Looking Back At The 1969 CU-Alabama Game

When Colorado plays Alabama in the Independence Bowl Dec. 30, it will be the third time to two teams have met, all coming in bowl games. Alabama defeated CU in the 1991 Blockbuster Bowl. Inside, former coach Eddie Crowder talks about the previous CU-Alabama game, the 1969 Liberty Bowl, and about the similarity he sees between that and the current eras of CU football.

Colorado lost its final four games of the 1968 season, and went 1-1 to open the '69 schedule, before head coach Eddie Crowder made a monumental change in his lineup.

Because of injuries, the Buffs were in need of a tailback to carry the load. Quarterback Bobby Anderson was a Heisman hopeful that season, but he was the best healthy runner on the team.

The Buffs had two good young quarterbacks in Paul Arendt and Jim Bratten, and Crowder thought they could afford to move Anderson, a senior, out of the position. When Crowder asked Anderson if he'd switch from quarterback to tailback, he didn't bat an eye.

The rest, including CU's 47-33 win over the storied Alabama team in the 1969 Liberty Bowl, is history.

"It was a transition year – anytime you take a guy who was on the Heisman watch list and move him from quarterback to tailback, you've already got heavy drama going," Crowder said. "As it turned out, it worked out well for us because we did then win enough to get into the bowl game."

The Buffs played their way to an 7-3 record that year, and earned the plane ride to Memphis for the match-up with the Crimson Tide.

That was nearly 40 years ago, a couple decades before the Buffaloes won a national championship. Alabama, on the other hand, was already a legendary program. The Crimson Tide came into the 1969 Liberty Bowl with nine conference, and eight national championships under its belt. They were coached by a guy who wore a plaid fedora.

"Bear Bryant, by that time he'd had such great success," Crowder said. "Why, he was a legend already."

Alabama also boasted All-Americans at quarterback (Scott Hunter) and running back (Johnny Musso), too.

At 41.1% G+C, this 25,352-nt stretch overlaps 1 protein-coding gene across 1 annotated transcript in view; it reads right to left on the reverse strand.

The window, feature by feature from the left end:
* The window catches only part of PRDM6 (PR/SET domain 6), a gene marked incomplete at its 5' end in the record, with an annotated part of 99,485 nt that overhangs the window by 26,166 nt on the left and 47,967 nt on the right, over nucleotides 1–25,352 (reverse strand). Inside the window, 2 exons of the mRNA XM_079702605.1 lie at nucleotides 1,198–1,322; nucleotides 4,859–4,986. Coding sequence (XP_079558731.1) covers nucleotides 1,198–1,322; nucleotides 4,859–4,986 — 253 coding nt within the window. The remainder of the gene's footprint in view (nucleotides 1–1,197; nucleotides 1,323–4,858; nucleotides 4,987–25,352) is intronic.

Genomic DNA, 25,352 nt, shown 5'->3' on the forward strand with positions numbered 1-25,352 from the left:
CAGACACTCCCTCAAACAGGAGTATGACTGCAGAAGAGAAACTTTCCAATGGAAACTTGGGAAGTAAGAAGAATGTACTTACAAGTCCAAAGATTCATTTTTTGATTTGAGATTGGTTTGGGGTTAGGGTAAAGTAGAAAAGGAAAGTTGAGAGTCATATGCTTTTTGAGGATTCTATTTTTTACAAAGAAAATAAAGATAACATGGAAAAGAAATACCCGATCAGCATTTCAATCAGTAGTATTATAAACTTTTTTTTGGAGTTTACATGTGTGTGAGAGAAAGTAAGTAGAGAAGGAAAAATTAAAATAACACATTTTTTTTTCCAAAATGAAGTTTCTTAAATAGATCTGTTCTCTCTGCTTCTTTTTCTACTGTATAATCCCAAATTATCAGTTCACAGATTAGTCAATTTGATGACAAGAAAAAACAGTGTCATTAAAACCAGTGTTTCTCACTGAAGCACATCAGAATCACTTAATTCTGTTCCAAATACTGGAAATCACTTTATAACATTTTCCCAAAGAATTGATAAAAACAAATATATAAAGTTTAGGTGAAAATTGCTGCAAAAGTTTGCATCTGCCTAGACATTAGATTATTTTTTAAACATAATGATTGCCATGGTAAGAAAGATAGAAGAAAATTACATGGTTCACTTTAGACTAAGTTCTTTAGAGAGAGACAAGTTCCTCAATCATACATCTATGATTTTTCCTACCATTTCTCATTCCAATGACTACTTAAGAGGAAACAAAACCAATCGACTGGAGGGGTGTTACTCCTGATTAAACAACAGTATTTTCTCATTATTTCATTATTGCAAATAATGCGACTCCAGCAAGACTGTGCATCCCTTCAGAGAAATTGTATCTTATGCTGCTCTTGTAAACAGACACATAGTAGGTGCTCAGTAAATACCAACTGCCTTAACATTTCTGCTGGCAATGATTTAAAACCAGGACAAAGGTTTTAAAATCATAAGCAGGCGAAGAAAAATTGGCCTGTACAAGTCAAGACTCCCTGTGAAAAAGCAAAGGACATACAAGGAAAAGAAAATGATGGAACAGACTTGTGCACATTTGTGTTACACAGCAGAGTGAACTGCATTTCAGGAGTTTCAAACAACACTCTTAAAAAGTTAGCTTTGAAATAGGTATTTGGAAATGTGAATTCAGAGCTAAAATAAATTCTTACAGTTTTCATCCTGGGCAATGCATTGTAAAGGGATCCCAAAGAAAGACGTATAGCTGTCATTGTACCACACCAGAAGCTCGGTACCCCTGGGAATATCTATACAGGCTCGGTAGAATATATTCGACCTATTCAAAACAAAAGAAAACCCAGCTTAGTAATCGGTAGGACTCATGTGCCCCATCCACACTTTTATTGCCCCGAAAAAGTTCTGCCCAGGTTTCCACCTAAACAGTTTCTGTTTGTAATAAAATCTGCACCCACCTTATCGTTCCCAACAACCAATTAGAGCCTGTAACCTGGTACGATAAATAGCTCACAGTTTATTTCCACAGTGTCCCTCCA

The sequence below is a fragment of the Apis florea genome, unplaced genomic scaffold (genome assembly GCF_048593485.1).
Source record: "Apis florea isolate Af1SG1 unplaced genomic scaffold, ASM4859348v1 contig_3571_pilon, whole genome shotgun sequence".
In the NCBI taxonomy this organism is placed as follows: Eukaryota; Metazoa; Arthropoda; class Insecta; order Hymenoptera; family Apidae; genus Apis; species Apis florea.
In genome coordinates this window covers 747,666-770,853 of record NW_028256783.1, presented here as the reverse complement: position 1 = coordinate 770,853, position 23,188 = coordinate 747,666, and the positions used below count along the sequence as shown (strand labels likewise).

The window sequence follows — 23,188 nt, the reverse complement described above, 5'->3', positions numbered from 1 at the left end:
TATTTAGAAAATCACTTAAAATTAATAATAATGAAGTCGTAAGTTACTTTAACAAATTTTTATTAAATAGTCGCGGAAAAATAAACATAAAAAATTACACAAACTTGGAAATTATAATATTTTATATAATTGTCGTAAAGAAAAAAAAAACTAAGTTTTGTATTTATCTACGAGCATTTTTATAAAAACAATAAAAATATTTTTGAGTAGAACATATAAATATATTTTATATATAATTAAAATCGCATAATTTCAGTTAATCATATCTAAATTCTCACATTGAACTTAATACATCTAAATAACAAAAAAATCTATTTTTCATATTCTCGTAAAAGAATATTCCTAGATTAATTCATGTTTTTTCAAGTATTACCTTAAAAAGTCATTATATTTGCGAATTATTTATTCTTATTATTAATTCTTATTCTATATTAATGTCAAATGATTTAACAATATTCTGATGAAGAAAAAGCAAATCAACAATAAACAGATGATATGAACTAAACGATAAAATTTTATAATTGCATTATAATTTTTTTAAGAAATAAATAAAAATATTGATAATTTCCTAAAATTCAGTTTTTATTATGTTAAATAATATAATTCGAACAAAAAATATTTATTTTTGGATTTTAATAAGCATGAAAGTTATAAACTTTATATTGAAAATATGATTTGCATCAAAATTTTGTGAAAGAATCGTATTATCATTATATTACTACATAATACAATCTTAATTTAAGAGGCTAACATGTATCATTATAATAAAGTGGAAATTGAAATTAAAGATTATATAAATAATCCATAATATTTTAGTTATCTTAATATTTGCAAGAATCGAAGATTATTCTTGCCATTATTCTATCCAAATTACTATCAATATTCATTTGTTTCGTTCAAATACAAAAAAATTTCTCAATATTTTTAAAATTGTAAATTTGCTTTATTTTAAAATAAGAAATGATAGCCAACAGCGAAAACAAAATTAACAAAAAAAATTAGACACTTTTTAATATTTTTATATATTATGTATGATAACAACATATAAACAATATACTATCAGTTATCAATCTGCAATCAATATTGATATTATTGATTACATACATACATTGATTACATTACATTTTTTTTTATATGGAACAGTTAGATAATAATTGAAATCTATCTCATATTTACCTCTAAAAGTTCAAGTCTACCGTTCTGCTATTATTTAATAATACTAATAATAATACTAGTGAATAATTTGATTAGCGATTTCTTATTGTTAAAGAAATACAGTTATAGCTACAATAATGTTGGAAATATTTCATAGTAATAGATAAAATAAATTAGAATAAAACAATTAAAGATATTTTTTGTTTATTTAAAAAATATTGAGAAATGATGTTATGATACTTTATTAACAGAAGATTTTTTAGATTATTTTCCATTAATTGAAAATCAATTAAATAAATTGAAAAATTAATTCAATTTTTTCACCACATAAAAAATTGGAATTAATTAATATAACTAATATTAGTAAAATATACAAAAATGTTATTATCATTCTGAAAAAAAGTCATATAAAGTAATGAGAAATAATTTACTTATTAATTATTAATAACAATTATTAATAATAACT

The chance to play such an esteemed program caused a stir in the Colorado locker room.

"Our team prepared as well as any team I've ever been around," he said. "They were deadly serious. They took it as a once in a lifetime opportunity. The consequence was we had great performances by many players."

Among those great performances was an improvised play on a kick return by CU tight end Bob Masten. The Buffs had designed a reverse in practices leading up to the bowl. Anderson was to take the kickoff and flip it to speedy Steve Engel, who would be heading the other direction. Crowder called for the play in the second quarter. But instead of kicking the ball deep, the Alabama placekicker put it short and to the left side of the field.

"Not having expected that, we hadn't prepared anyone to catch that ball," Crowder recalled. "So Bob Masten, he caught the ball and had the good sense to run past Engel and just hand him the ball. It was totally unrehearsed. Engel swings around to the far side of the field and runs for a touchdown.

"When he crossed the 5-yard line, there was still one defender in his path. And Bob Masten, the guy who caught the ball, made the block on that final guy."

The touchdown gave Colorado a 31-19 advantage at halftime. Alabama roared back with two touchdowns in the third quarter, to take a two-point lead. The Buffs, however, owned the fourth and decisive quarter. Anderson scored twice, bulling his way across the goal line on two short runs. And CU's dynamic pair of defensive linemen, Bill Brundige and Herb Orvis, tackled an Alabama player in the end zone for a safety, too.

The bowl game was the first of four consecutive postseason appearances by the Buffaloes. During the era, the Buffs made a mark on the national college football scene in a way they hadn't done since Byron "Whizzer" White roamed Folsom Field in the 1930s.

Crowder credits the talented players he and his staff were able to recruit during that time. Anderson, his older brother, Dick, Brundige and Orvis went on to productive NFL careers. During the next two to three years, the Buffaloes roster included the likes of Cliff Branch, Cullen Bryant, J.V. Cain, Charlie Davis, Greg Horton and John Tarver — all players who had good tenures at the next level after their Colorado playing days were done.

Crowder thinks, in terms of recruiting, the era was equaled when Bill McCartney was coach in Boulder, and he sees signs of the same thing these days under Dan Hawkins.

"It would appear that he's got a chance to be ranked in the top 10 recruiting classes in the country," Crowder said. "That's going to put this program back on a par with what we were fortunate to have working when we beat Alabama."

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